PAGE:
- 20 is Plenty was approved for most neighborhood residential streets in Eugene on July 13, 2020; signs currently being installed on a rolling basis.
- 20 is Plenty yard signs are available starting in late October; contact Claire Roth at email@example.com for more information.
Speed is the number one contributor to life-changing injury or death on our streets. According to the National Safety Council, speed was a factor in 26% of all fatal crashes on the roadway in 2018. Governments across the nation are taking steps to lower speed limits where possible, and in turn lowering the amount of lost lives on our streets.
On July 13, 2020, the City of Eugene joined this movement when the Eugene City Council approved an ordinance that authorizes speed limit reductions from 25 mph to 20 mph on most neighborhood residential streets in Eugene. While the installation and location of these signs are being rolled out in a phased approach over the next year, BEST is excited to see what will be a step in the right direction for improved safety on residential streets. The neighborhoods that will see 20 is Plenty rollout first are as follows:
- Industrial Corridor
- Far West
- Jefferson Westside
Lowering speeds in Eugene is a direct result of the Vision Zero Action Plan, which was adopted on March 29, 2019. Vision Zero seeks to eliminate all traffic-related severe injuries and fatalities on our streets through education and behavior change on our streets, partnering across public agencies to identify and address weak points in transportation, implementation of safer infrastructure and engineering choices, and more. It is a strategy pushing for the idea that no loss of life or serious injury on Eugene’s transportation system is acceptable.
Though slower streets may seem like a hindrance to business, data has shown that slowed speeds improve economic prosperity where they are implemented. Widened streets and increased speeds have historically proved detrimental to local small businesses; in the rush of high-speed streets, businesses are passed up by drivers. Think about it: slow streets mean cars spend more time on the street where your business is, and that they have more time to notice your business and make the decision to stop in. Slowed streets are also a magnet for increased pedestrian and bicycle traffic, demographics that are usually dissuaded from high-speed areas but who can be brought in with more people-friendly speeds. On a lighter note, slower streets with pedestrian and bike-friendly infrastructure simply look more attractive, and tend to be where people want to spend their time and dollars. In many ways, the idea of a complete street, which can be defined as a street that meets the needs of everyone regardless of age, ability, how they choose to travel, and the ability to travel safely and conveniently, is the street of a successful and prosperous city.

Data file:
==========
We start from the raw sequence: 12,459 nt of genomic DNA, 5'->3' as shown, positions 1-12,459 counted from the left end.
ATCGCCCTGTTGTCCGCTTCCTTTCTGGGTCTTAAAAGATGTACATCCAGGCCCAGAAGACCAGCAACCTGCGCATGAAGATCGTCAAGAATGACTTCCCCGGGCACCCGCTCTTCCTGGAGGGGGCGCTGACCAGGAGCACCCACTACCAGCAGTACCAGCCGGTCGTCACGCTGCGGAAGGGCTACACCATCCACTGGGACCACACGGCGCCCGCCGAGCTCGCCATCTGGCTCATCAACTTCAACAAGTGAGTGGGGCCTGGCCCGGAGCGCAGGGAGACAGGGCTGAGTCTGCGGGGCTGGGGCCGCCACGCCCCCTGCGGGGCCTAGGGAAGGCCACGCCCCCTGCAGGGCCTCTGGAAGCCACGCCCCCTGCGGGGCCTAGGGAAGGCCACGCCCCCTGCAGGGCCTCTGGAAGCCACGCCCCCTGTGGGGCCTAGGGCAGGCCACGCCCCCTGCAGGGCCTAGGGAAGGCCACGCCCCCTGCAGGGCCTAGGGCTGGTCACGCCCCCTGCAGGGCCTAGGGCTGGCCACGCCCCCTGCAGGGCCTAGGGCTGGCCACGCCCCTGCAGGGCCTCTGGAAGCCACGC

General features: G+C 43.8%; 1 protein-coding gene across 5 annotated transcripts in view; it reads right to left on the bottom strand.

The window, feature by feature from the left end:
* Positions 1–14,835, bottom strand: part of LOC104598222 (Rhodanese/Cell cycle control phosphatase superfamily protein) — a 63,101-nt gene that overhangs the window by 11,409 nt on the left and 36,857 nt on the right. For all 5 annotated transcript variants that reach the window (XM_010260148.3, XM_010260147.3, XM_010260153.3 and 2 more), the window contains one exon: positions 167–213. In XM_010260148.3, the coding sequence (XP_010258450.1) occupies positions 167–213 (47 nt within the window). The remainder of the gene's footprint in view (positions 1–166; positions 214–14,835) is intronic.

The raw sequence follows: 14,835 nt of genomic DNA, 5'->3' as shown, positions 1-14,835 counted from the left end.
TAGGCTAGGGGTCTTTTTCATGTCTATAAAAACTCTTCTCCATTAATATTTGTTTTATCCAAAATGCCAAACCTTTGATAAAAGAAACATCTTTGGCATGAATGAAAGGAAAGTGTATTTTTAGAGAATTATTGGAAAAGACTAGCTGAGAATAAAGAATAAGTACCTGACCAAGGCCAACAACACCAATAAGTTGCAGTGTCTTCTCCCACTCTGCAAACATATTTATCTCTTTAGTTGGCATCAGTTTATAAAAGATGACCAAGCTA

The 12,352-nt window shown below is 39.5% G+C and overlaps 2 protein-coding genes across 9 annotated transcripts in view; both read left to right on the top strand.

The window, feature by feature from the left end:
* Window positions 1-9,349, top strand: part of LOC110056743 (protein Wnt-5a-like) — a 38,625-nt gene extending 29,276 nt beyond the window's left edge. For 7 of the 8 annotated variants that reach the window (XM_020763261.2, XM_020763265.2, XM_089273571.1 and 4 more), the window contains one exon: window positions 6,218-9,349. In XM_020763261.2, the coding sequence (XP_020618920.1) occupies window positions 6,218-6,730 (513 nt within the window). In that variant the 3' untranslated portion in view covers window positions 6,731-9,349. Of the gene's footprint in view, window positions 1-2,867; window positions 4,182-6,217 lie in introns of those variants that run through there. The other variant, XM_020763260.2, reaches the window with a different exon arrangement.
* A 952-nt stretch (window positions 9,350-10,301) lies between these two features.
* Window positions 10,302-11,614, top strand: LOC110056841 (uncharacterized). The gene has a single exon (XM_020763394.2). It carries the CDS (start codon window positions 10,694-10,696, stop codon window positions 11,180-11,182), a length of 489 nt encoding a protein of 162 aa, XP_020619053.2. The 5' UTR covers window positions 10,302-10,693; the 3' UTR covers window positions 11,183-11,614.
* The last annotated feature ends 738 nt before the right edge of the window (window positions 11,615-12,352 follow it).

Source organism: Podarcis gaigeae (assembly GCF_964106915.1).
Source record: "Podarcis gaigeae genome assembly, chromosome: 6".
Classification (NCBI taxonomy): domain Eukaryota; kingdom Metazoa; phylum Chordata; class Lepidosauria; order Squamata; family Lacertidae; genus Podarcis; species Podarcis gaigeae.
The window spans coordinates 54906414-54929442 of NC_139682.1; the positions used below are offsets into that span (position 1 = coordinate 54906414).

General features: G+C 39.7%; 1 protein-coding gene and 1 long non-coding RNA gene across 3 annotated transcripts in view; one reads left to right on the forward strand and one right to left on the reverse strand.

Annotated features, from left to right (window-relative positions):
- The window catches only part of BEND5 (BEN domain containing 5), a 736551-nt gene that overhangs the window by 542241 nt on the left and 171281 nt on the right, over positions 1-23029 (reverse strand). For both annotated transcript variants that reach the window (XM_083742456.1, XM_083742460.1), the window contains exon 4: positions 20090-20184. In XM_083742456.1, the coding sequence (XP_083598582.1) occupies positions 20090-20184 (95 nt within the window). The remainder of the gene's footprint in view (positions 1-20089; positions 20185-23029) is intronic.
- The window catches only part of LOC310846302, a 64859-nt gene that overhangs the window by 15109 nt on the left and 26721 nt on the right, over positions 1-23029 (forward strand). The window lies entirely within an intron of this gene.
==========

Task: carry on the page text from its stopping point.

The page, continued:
Yard signs available
Interested in showing your support for the 20 is Plenty implementation in our city? The City of Eugene is partnering with BEST to help distribute “20 is Plenty” yard signs. We will have some available for pickup for those within the rollout list in late October. Email Claire Roth at firstname.lastname@example.org if you or your organization is interested.
Thanks for reading, and remember: slow down!
- Slow down, save lives Eugene. Reducing speeds is an important part of Eugene’s Vision Zero Action Plan (City of Eugene Transportation on Facebook, 10/27/2020)
- Slow down for our students Eugene (City of Eugene Transportation on Facebook, 10/20/2020)
- Beginning this fall, many residential streets will change from 25 MPH to 20 MPH (City of Eugene Transportation on Facebook, 10/14/2020)
- Slow down, save lives Eugene! (City of Eugene Transportation on Facebook, 10/12/2020)
- ‘20 is Plenty’ campaign urges drivers to slow down, obey lower speed limits (KVAL, 10/6/2020)
- Slow down Eugene, 20 is enough! (City of Eugene Transportation on Facebook, 10/6/2020)
- Slow Down Eugene, 20 is Plenty! (City of Eugene Transportation on Facebook, 10/6/2020)
- VIDEO: ¡20 es suficiente! (City of Eugene on Vimeo, 10/4/2020)
- 20 is Plenty Eugene! (City of Eugene Transportation on Facebook, 9/24/2020)
- VIDEO: 20 is Plenty (City of Eugene on Vimeo, 8/24/2020)
- Eugene council approves lower speed limits, scooter program (Register-Guard, 7/14/2020)
- Action: An Ordinance Reducing the Speed Limit to 20 Miles Per Hour on Local Streets in Residential Areas (Eugene City Council, 7/13/2020)
- Public Hearing: An Ordinance Reducing the Speed Limit to 20 Miles Per Hour on Local Streets in Residential Areas (Eugene City Council, 6/15/2020)
- City Council Hearing: 20 MPH Speeds Proposed (Eugene InMotion, June 2020)
- Work Session: Speed Limits on Residential Streets (Eugene City Council, 3/11/2020)
- Portland Now Contains What Might Be the Largest “Slow Zone” of Any U.S. City: Most of Northwest Portland is a 20 miles-per-hour zone (Willamette Week, 1/15/2020)
- Changes in Oregon: Local Speed Setting Authority & Methodology (Safe Routes to School Pacific Northwest on Facebook, 5/16/2019)
- Portland wraps ‘20 is plenty’ effort, eyes more speed limit reductions (Oregonian, 4/9/2019)
- 20 mph speed limits on residential streets are now in effect (KATU, 4/2/2018)
- Seattle just passed a citywide 20 mph speed limit, and Portland could be next (BikePortland.org, 9/27/2016)
- The Case For A Complete Street On Commercial Drive: An Observational Study (Slow Streets, 1/19/2015)
- Why 20 is plenty on neighborhood streets: New state laws have allowed Portland and Seattle to lower speed limits (Sightline Institute, 12/29/2014)
- Economic Effects of Traffic Calming on Urban Small Businesses (Emily Drennen, San Francisco State University, December 2003)